Income inequality continues to grow in America. Yet, many people who are in the stagnant income demographic feel they are in the ‘haves’ not the ‘have nots’; as if their income growth is merely delayed rather that systemically stalled.
“If wages of the middle-class were keeping pace with those at the top, they’d be making $156,318. Instead, they make about half that, just about $76,000.” – Salon
At the same time, many who are in the high growth, upper income demographic don’t see the inequality because it is outside their experience. The gap, however, is apparent to those dealing in consumer retail, economics, and governmental policy. The poorer a person is, the greater percentage they pay to necessities and taxes; leaving them less to spend on goods and services that benefit the community and the economy. The debate is broadening, but any legislative resolution is years away. The more likely short term correction would be organic wage growth or an economic retraction affecting assets instead of wages.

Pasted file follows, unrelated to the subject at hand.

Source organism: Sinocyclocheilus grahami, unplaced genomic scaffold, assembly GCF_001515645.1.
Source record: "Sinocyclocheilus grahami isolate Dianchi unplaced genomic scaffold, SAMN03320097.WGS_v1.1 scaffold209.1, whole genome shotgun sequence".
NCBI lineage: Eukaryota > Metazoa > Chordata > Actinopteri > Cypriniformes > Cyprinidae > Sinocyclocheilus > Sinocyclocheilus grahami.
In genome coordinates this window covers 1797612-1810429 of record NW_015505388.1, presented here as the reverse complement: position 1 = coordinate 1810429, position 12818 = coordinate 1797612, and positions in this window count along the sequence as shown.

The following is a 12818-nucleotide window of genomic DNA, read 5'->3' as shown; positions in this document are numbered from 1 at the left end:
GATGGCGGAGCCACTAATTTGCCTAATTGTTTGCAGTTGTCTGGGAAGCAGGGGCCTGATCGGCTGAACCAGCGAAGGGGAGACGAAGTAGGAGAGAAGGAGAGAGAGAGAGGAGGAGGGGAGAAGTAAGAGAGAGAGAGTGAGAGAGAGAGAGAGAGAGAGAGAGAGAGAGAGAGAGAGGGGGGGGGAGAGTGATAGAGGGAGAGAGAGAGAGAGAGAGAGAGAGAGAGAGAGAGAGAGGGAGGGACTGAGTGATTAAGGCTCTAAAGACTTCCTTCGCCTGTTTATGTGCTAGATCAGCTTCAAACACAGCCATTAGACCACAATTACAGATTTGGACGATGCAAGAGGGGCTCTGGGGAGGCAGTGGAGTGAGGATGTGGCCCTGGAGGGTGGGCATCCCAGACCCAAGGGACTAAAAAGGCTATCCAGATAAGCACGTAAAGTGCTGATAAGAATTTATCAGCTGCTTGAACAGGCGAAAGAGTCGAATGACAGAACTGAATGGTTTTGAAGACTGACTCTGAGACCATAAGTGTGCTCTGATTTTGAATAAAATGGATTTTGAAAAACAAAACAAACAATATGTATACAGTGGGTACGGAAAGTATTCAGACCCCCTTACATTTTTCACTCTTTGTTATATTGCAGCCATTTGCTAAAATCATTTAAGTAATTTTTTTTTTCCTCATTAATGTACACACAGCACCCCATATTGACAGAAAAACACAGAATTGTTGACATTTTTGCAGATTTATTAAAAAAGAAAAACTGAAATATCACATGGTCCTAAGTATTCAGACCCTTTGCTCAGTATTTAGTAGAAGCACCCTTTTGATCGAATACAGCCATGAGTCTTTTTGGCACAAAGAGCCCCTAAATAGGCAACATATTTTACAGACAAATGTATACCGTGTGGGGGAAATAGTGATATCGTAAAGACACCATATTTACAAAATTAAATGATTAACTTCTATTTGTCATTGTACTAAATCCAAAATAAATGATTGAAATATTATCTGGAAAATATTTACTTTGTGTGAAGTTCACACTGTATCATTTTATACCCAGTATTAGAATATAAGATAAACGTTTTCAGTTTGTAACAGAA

(Click on the photo for the link. Includes several videos.)